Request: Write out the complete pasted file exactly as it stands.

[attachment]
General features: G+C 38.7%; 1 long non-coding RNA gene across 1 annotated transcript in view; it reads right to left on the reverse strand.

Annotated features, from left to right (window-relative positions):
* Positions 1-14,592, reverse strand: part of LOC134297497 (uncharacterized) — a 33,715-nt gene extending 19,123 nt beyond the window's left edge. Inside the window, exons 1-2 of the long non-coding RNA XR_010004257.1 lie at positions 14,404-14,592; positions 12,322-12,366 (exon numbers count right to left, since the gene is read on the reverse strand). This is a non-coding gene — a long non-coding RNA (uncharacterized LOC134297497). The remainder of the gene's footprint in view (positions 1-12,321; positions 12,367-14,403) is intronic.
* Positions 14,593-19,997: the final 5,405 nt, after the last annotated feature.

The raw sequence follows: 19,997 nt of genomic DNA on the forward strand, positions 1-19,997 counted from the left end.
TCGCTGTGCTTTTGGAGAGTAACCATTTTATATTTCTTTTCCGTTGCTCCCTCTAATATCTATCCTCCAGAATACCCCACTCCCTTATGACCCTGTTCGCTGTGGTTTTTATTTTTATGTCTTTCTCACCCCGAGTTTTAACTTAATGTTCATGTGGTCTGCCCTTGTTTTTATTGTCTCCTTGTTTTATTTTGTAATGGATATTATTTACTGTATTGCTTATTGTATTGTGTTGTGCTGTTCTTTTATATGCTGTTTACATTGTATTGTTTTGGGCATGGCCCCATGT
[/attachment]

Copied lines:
General features: G+C 38.7%; 1 long non-coding RNA gene across 1 annotated transcript in view; it reads right to left on the reverse strand.

Annotated features, from left to right (window-relative positions):
* Positions 1-14,592, reverse strand: part of LOC134297497 (uncharacterized) — a 33,715-nt gene extending 19,123 nt beyond the window's left edge. Inside the window, exons 1-2 of the long non-coding RNA XR_010004257.1 lie at positions 14,404-14,592; positions 12,322-12,366 (exon numbers count right to left, since the gene is read on the reverse strand). This is a non-coding gene — a long non-coding RNA (uncharacterized LOC134297497). The remainder of the gene's footprint in view (positions 1-12,321; positions 12,367-14,403) is intronic.
* Positions 14,593-19,997: the final 5,405 nt, after the last annotated feature.

The raw sequence follows: 19,997 nt of genomic DNA on the forward strand, positions 1-19,997 counted from the left end.
TCGCTGTGCTTTTGGAGAGTAACCATTTTATATTTCTTTTCCGTTGCTCCCTCTAATATCTATCCTCCAGAATACCCCACTCCCTTATGACCCTGTTCGCTGTGGTTTTTATTTTTATGTCTTTCTCACCCCGAGTTTTAACTTAATGTTCATGTGGTCTGCCCTTGTTTTTATTGTCTCCTTGTTTTATTTTGTAATGGATATTATTTACTGTATTGCTTATTGTATTGTGTTGTGCTGTTCTTTTATATGCTGTTTACATTGTATTGTTTTGGGCATGGCCCCATGT